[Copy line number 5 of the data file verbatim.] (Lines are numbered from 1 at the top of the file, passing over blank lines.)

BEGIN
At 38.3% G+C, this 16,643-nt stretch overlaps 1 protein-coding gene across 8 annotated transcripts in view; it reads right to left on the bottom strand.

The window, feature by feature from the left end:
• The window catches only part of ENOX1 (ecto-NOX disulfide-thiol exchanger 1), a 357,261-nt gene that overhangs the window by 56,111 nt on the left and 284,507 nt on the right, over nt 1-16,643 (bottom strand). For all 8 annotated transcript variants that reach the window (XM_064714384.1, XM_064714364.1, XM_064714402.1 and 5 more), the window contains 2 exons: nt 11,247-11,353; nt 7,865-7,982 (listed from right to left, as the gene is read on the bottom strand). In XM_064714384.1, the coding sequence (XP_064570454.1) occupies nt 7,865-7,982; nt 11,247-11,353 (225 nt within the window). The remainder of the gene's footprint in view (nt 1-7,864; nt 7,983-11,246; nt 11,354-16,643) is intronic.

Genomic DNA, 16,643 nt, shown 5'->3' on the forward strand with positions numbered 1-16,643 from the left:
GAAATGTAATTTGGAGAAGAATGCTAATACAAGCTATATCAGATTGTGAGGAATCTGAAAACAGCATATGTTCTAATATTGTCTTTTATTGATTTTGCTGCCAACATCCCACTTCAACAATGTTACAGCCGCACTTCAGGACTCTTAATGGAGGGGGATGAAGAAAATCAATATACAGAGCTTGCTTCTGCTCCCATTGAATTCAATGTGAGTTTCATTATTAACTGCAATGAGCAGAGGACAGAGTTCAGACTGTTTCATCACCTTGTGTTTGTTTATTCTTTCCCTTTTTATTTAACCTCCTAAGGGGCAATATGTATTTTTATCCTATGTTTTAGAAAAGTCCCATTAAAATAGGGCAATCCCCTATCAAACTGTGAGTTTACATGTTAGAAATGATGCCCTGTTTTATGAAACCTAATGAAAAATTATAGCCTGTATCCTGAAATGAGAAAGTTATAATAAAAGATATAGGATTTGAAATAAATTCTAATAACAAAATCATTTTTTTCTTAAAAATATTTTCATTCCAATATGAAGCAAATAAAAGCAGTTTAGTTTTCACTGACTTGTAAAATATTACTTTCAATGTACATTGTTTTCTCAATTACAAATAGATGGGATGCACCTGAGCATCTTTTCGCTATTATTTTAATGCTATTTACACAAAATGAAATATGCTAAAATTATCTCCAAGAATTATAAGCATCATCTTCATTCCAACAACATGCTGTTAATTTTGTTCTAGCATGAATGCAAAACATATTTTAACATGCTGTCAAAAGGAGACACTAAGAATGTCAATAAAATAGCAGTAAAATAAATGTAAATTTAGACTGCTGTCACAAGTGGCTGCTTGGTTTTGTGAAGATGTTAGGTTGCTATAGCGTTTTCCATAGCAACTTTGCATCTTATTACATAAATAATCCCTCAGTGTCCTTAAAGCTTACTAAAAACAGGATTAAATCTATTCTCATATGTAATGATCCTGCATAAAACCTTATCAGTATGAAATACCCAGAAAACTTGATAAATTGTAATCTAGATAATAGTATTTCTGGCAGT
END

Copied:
GAAATGTAATTTGGAGAAGAATGCTAATACAAGCTATATCAGATTGTGAGGAATCTGAAAACAGCATATGTTCTAATATTGTCTTTTATTGATTTTGCTGCCAACATCCCACTTCAACAATGTTACAGCCGCACTTCAGGACTCTTAATGGAGGGGGATGAAGAAAATCAATATACAGAGCTTGCTTCTGCTCCCATTGAATTCAATGTGAGTTTCATTATTAACTGCAATGAGCAGAGGACAGAGTTCAGACTGTTTCATCACCTTGTGTTTGTTTATTCTTTCCCTTTTTATTTAACCTCCTAAGGGGCAATATGTATTTTTATCCTATGTTTTAGAAAAGTCCCATTAAAATAGGGCAATCCCCTATCAAACTGTGAGTTTACATGTTAGAAATGATGCCCTGTTTTATGAAACCTAATGAAAAATTATAGCCTGTATCCTGAAATGAGAAAGTTATAATAAAAGATATAGGATTTGAAATAAATTCTAATAACAAAATCATTTTTTTCTTAAAAATATTTTCATTCCAATATGAAGCAAATAAAAGCAGTTTAGTTTTCACTGACTTGTAAAATATTACTTTCAATGTACATTGTTTTCTCAATTACAAATAGATGGGATGCACCTGAGCATCTTTTCGCTATTATTTTAATGCTATTTACACAAAATGAAATATGCTAAAATTATCTCCAAGAATTATAAGCATCATCTTCATTCCAACAACATGCTGTTAATTTTGTTCTAGCATGAATGCAAAACATATTTTAACATGCTGTCAAAAGGAGACACTAAGAATGTCAATAAAATAGCAGTAAAATAAATGTAAATTTAGACTGCTGTCACAAGTGGCTGCTTGGTTTTGTGAAGATGTTAGGTTGCTATAGCGTTTTCCATAGCAACTTTGCATCTTATTACATAAATAATCCCTCAGTGTCCTTAAAGCTTACTAAAAACAGGATTAAATCTATTCTCATATGTAATGATCCTGCATAAAACCTTATCAGTATGAAATACCCAGAAAACTTGATAAATTGTAATCTAGATAATAGTATTTCTGGCAGT